If it’s science fiction special effects you’re after, then you ought to have caught Haydn at the Hayden: Il Mondo della Luna (The World on the Moon) presented in January at the Hayden Planetarium in a short run by the Gotham Chamber Opera. There, at the spectacularly remodeled facility adjoining the Museum of Natural History (which some of us haven’t visited since elementary school). Haydn’s 1777 comic opera was given amidst the glittering constellations and Phillip Bussmann’s other more fanciful, exotic images projected on the dome.
Seldom has an opera production been so perfectly situated. To make the effect even more flittering, an exhibit of magnificent NASA photographs of the actual lunar surface stopped patrons, making them ooh and aah in wonder on entering and leaving the planetarium.
In the libretto by Carlo Coldoni, the famous dramatist (who didn’t even merit a program credit), some crafty and lusty Italians drug a nasty and impressionable nobleman into thinking he has taken a trip to the moon. There, disguised as moon men, they determine to marry the daughters and a servant that he has under his thumb.
The opera’s lunar landscape was populated by exotic and cleverly lit outfits by costume designer Anka Lupes and acrobats with illuminated hoops. To accommodate the seating plan that guides the eyes generally upward, a platform was erected, surrounded by movable chrome library ladders for the characters to climb on. The orchestra was perched even higher and sounded exceptionally fine under the baton of Neal Goren.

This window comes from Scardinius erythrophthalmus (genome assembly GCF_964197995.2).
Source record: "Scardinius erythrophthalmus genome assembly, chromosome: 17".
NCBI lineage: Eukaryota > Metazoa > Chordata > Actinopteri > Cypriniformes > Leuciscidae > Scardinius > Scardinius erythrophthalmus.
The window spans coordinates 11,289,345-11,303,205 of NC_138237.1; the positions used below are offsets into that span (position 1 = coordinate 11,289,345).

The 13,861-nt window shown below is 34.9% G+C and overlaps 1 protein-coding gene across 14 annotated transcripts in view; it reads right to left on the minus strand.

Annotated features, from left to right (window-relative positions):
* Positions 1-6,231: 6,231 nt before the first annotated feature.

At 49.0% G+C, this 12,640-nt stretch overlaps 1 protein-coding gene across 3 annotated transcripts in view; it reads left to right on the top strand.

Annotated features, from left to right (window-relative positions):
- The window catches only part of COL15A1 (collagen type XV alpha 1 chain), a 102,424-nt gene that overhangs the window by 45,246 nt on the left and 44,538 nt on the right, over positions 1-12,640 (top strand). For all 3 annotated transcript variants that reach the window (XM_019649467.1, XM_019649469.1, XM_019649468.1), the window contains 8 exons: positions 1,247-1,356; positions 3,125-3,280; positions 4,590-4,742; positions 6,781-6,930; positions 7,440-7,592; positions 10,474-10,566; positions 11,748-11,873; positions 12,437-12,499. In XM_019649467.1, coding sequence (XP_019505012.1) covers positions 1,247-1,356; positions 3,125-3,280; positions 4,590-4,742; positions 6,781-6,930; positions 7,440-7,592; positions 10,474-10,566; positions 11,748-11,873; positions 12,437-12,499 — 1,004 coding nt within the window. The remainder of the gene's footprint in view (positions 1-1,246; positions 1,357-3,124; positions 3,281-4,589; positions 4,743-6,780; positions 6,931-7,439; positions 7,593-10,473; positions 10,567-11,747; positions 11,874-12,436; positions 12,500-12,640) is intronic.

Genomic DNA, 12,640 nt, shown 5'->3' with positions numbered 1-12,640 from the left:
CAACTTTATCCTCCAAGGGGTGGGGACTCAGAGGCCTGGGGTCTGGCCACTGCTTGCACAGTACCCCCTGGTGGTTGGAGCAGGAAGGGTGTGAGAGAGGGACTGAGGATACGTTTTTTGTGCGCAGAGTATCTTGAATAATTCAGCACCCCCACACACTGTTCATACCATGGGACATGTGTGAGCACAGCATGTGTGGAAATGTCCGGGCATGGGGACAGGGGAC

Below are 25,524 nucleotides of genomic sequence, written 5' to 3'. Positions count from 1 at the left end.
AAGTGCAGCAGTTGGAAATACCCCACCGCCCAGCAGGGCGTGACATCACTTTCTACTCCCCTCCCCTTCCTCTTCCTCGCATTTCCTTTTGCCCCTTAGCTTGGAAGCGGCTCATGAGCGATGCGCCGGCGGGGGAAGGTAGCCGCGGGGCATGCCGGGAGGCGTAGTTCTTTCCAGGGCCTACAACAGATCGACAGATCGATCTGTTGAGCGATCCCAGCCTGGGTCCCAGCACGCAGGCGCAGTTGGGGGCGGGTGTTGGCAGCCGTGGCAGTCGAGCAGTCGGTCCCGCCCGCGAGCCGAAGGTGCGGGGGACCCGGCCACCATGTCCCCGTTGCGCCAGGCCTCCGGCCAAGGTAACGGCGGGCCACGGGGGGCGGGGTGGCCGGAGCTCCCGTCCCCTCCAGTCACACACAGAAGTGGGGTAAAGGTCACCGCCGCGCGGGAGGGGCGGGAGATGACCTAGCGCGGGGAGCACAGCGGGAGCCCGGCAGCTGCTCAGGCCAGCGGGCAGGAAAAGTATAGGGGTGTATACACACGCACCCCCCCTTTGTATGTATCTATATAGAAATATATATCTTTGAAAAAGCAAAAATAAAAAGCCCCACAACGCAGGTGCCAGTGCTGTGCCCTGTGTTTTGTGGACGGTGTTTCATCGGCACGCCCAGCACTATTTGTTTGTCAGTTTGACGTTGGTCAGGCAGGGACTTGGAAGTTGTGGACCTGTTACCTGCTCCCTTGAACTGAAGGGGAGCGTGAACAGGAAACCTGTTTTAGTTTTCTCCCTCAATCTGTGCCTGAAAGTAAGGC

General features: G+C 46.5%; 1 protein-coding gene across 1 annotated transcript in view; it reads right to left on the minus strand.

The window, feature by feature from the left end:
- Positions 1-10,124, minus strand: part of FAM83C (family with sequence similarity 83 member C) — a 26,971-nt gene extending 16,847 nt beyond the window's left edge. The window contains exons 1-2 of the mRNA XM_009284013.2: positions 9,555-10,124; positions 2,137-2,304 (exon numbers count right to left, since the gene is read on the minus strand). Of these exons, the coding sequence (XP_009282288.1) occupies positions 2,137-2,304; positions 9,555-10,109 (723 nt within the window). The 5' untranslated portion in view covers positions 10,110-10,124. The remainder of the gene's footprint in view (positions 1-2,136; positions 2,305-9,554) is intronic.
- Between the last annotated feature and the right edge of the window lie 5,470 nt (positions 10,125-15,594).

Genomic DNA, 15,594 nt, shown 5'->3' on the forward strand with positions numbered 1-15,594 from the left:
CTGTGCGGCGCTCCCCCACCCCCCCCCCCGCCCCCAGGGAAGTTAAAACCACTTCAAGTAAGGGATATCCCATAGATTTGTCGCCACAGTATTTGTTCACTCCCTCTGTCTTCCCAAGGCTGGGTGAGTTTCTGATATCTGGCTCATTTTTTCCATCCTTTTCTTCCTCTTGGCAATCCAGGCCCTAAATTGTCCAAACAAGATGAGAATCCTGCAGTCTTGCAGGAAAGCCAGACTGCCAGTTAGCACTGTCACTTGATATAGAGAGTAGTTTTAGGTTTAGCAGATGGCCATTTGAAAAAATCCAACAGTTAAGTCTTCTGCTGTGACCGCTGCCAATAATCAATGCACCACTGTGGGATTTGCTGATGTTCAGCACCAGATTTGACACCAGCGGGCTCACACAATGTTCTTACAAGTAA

Haydn had not quite the success Mozart did in writing eternally popular operas. Goren skillfully cut quite a bit of what he terms “chaff” from the score—an excellent idea, as I remember being fairly bored at a more complete German production of this opera a few years ago. What was left was an amusing, comparatively brief (100 minutes) set of comic arias and ensembles, sung by a set of youngish performers who sometimes had to struggle to be heard in the challenging space. The opera was given in Italian with English titles projected on the hemisphere.
The two daughters came off best, Hanan Alatter (Clarice), and Albina Shagimuratova (Flaminia). The trio they had with Rachel Calloway (the maid, Lisetta) was staged to be a real showstopper, complete with disco gyrations in Mamma Mia style. This kind of post-modernism—from Diane Paulus, the director of the current Broadway production of Hair—I found enjoyable: it worked in its silly, inoffensive way. The men sang and acted well, especially tenors Nicholas Coppolo as the fake astronomer and Matthew Tuell as the valet. Everyone contributed brightly to the long, impressive finale, which showed Haydn at his most attractive and touching.
The entire production was stylishly done, right down to the graphics in the poster and program. I look forward to future ventures—wherever they may be—but I doubt the logo credits next time will include one for NASA!